The biggest selling point for the region is its proximity to export markets with neighboring countries, including China, importing about $250 billion worth of food each year.
This potential led to establishment of the Russian-Chinese Fund for Agro-Industrial Development in the Far East to provide financing and technologies for farm projects.
Russian agribusinesses as well as investors from China, Japan, New Zealand, Mexico, and Israel are setting up to grow soybeans, corn, and rice, as well as establish meat and dairy farms.
More produce for export means transportation infrastructure and logistics is the logical next step for investors.
The largest projects are the international transport corridors Primorye-1 and Primorye-2, which provide northeastern provinces of China access to the sea on Russia’s Pacific coast.
Russia’s Far East Development Ministry and China’s State Committee for Development and Reform sign a cooperation accord on the joint development of the corridors on July 4, this year.
Other territories of the Far East are working on the creation of logistics centers and construction of specialized terminals in seaports and airports, attracting investment from Japan, Korea, and Singapore.
Other value-added industries are starting to crop up in aircraft and shipbuilding in the Primorsky region home to Vladivostok and the Khabarovsk territory, while an aerospace cluster is being formed in the Amur territory. A number of foreign investors have found openings in car assembly and shipbuilding.
“Investors are finding promising niches, breakthrough technologies, launching projects and making profit,” Denis Tikhonov, the general director of the state-run Far East Development Corporation, told Asia Times.
Tourist visitors have increased, helped by the opening in Primorye of the first hotel with a casino about 18 months ago. Others are planned with about $2 billion pledged to invest in the gaming zone to build integrated resorts, using knowhow from Macao and Hong Kong.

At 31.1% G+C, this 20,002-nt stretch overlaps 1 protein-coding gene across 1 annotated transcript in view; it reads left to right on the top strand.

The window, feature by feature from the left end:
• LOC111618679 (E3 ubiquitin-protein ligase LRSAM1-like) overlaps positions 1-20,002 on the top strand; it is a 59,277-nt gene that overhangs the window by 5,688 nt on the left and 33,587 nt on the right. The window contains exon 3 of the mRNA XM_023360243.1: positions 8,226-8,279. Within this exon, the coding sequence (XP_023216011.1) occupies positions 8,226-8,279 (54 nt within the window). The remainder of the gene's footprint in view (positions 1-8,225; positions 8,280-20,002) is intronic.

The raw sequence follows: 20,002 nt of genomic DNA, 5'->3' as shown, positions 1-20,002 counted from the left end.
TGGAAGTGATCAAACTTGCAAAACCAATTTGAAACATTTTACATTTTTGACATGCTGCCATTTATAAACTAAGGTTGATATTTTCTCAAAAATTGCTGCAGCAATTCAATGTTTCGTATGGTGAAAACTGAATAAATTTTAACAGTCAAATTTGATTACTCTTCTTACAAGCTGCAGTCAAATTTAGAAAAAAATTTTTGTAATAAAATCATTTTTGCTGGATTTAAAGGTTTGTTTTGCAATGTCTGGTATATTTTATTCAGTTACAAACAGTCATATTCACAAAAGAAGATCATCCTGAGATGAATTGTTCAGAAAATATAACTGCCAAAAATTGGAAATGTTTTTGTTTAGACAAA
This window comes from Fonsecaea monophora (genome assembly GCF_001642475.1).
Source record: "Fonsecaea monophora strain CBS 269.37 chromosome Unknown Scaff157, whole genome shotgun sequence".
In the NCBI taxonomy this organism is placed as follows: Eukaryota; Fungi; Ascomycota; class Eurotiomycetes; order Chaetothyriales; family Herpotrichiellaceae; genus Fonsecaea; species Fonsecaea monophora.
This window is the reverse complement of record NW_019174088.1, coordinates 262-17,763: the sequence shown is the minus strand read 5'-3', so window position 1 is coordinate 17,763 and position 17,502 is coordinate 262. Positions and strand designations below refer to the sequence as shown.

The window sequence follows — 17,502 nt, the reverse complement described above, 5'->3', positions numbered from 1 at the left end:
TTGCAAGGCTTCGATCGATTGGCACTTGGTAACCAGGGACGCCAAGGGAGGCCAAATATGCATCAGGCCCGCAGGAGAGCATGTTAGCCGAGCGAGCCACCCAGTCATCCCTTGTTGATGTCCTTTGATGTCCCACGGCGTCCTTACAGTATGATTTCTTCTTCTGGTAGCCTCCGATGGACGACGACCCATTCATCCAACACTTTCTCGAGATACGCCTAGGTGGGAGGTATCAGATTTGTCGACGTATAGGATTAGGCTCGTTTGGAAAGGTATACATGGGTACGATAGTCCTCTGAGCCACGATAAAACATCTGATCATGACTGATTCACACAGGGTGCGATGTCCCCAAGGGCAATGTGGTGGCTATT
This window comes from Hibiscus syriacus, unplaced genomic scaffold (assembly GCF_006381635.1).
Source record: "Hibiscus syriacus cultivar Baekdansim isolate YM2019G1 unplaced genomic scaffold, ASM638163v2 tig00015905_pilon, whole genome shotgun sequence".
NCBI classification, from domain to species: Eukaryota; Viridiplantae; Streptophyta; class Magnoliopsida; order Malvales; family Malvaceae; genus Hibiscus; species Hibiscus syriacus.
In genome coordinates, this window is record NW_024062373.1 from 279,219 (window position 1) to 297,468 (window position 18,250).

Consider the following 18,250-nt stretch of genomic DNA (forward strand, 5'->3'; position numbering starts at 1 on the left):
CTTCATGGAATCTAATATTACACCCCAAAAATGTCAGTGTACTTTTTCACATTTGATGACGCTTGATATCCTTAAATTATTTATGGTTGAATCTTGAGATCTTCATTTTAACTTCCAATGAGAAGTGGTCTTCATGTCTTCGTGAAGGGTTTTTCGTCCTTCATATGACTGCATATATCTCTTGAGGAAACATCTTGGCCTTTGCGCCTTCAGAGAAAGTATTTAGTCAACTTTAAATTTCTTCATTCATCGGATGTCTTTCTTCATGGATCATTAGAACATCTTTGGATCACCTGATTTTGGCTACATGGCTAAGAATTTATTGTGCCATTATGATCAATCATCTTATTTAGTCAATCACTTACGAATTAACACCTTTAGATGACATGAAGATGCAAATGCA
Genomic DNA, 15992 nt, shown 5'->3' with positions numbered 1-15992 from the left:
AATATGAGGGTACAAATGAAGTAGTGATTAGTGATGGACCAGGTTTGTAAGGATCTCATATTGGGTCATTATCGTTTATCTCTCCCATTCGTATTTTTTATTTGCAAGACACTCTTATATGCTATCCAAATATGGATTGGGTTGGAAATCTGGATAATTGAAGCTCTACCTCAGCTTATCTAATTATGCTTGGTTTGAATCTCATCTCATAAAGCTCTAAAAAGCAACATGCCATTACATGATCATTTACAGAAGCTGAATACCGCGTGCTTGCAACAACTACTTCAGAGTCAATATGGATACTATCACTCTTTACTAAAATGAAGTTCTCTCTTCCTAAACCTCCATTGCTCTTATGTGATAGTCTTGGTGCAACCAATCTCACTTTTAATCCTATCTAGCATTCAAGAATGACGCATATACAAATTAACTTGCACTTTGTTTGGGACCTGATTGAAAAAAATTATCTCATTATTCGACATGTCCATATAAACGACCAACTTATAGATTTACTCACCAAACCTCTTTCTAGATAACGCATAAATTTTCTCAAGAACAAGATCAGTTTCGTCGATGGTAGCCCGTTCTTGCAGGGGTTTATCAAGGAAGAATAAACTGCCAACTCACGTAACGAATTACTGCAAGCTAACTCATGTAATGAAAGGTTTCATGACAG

Beijing was the first to bet on the new strategy for the Far East with 23 of the new projects involving companies from China in farming, manufacturing, energy, transport and logistics, as well as construction of hotels.
South Korean investors followed, according to the Deputy Minister for the Development of the Far East, Artur Niyazmetov.
Six South Korean investors have taken advantage of relaxed regulations in the region to move forward with projects valued at $67 million, including an automated payment system for Vladivostok buses and a factory making household chemicals.
There’s momentum building from Japanese investors as part of the economic cooperation agreements signed with Tokyo last year. These projects include coal terminals and production of electric vehicles, local officials said.
“By the end of this year, 85 new enterprises will be launched in the Far East,” said development minister Galushka. “That’s a total of more than $1.8 billion in investments and 5,500 jobs.”